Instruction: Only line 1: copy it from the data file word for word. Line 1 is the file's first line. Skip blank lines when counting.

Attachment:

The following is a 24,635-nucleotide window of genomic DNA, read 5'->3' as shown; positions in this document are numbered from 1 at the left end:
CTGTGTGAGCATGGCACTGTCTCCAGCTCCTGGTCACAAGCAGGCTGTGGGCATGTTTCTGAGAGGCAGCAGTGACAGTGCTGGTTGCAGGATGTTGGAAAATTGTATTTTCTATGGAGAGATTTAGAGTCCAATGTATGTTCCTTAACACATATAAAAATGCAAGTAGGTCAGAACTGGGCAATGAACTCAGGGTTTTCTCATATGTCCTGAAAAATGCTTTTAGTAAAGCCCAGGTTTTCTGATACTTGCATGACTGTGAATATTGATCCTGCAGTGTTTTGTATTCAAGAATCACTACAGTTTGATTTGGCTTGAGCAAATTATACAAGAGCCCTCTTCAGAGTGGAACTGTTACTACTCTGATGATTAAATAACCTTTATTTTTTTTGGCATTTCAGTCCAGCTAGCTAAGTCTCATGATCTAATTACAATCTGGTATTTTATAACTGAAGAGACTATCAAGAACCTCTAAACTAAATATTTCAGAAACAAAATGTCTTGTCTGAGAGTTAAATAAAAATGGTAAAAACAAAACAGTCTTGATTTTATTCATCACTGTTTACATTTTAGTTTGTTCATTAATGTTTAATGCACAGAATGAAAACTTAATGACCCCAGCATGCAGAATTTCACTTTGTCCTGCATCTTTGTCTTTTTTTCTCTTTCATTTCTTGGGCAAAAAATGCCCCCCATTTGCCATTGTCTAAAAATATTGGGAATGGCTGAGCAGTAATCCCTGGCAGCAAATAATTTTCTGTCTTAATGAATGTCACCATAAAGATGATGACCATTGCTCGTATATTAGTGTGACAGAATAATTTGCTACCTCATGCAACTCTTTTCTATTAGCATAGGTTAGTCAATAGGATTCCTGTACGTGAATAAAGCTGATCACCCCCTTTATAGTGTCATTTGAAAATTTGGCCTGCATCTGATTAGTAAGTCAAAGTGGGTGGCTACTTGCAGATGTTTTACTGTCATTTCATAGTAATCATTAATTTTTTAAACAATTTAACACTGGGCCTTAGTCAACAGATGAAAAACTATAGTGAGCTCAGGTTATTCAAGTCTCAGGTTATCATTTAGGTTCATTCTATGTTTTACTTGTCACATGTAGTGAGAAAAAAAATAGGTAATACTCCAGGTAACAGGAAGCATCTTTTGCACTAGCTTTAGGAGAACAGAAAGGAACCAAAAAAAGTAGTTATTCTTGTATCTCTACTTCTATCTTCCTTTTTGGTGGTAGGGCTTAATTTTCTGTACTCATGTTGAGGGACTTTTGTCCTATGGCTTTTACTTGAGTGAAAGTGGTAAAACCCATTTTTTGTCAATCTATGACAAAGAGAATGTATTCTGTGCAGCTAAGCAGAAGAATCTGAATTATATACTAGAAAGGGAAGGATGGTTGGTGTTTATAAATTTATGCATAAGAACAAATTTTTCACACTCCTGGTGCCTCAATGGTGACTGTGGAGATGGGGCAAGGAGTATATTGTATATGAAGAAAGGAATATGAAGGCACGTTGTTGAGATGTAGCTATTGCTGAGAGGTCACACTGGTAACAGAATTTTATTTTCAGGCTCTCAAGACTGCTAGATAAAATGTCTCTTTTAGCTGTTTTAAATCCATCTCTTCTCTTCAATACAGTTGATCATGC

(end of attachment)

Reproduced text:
The following is a 24,635-nucleotide window of genomic DNA, read 5'->3' as shown; positions in this document are numbered from 1 at the left end: